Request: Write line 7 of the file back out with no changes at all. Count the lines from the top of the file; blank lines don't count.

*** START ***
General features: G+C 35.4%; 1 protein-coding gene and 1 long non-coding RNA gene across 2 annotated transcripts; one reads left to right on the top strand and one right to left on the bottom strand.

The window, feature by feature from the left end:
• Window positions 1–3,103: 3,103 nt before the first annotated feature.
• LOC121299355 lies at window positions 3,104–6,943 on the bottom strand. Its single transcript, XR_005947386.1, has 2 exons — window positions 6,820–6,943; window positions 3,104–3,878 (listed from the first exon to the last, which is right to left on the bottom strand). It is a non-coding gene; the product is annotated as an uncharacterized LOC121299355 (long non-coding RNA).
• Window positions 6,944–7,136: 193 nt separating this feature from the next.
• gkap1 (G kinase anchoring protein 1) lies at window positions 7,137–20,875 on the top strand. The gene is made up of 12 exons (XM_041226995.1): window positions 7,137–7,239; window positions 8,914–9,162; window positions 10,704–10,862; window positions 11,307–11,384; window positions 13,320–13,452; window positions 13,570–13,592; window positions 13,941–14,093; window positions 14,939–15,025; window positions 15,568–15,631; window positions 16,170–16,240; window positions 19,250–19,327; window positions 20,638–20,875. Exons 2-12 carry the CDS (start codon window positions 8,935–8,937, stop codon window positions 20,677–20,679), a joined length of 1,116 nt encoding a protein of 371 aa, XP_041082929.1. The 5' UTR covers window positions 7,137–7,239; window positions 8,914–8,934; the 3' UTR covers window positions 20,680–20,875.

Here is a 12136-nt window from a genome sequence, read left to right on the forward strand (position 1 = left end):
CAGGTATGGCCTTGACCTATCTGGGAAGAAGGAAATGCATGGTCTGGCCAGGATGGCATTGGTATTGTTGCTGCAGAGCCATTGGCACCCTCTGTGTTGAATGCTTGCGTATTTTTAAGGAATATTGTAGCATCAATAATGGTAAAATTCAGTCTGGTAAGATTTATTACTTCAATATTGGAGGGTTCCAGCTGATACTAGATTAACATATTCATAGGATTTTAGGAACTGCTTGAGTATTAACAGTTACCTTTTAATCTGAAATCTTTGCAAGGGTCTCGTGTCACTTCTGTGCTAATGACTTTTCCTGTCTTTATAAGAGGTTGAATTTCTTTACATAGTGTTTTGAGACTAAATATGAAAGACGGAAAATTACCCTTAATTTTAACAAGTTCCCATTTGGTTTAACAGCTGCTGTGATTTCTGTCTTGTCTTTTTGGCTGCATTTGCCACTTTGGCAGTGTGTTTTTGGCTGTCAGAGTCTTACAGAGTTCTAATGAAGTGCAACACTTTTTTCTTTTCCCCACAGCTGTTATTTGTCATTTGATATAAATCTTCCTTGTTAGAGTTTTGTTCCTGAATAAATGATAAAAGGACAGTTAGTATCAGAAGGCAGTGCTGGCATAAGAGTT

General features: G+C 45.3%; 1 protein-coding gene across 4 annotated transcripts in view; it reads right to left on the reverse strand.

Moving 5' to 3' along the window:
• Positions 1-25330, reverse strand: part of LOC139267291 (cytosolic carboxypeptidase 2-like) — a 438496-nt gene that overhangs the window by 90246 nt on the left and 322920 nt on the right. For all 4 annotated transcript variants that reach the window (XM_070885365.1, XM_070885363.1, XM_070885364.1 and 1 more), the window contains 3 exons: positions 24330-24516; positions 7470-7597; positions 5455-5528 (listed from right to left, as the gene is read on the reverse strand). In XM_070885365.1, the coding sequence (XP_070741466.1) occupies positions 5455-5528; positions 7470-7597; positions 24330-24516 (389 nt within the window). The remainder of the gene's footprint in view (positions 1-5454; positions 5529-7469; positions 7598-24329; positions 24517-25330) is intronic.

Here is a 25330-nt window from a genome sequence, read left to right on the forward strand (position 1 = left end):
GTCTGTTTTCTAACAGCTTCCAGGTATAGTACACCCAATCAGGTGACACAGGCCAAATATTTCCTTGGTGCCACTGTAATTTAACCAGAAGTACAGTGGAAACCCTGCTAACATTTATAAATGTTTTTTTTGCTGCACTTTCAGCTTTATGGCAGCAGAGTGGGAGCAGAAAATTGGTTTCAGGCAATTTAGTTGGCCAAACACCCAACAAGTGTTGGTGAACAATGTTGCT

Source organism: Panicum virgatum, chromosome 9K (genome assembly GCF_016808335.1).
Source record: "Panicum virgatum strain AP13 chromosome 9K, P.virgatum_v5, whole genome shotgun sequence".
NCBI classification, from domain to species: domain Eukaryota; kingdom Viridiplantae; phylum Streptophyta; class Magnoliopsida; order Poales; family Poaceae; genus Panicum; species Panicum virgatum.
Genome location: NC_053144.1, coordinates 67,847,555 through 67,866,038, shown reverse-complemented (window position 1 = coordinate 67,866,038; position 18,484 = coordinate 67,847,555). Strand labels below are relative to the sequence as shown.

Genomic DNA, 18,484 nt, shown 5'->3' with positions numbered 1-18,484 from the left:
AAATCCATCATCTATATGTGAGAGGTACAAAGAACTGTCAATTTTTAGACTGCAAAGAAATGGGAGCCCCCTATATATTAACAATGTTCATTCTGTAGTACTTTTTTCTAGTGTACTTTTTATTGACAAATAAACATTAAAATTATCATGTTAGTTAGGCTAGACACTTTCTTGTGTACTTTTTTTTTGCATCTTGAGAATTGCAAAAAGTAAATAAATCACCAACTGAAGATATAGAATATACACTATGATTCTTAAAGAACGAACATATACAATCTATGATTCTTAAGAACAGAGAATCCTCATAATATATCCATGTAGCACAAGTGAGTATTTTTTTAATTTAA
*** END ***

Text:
Here is a 12136-nt window from a genome sequence, read left to right on the forward strand (position 1 = left end):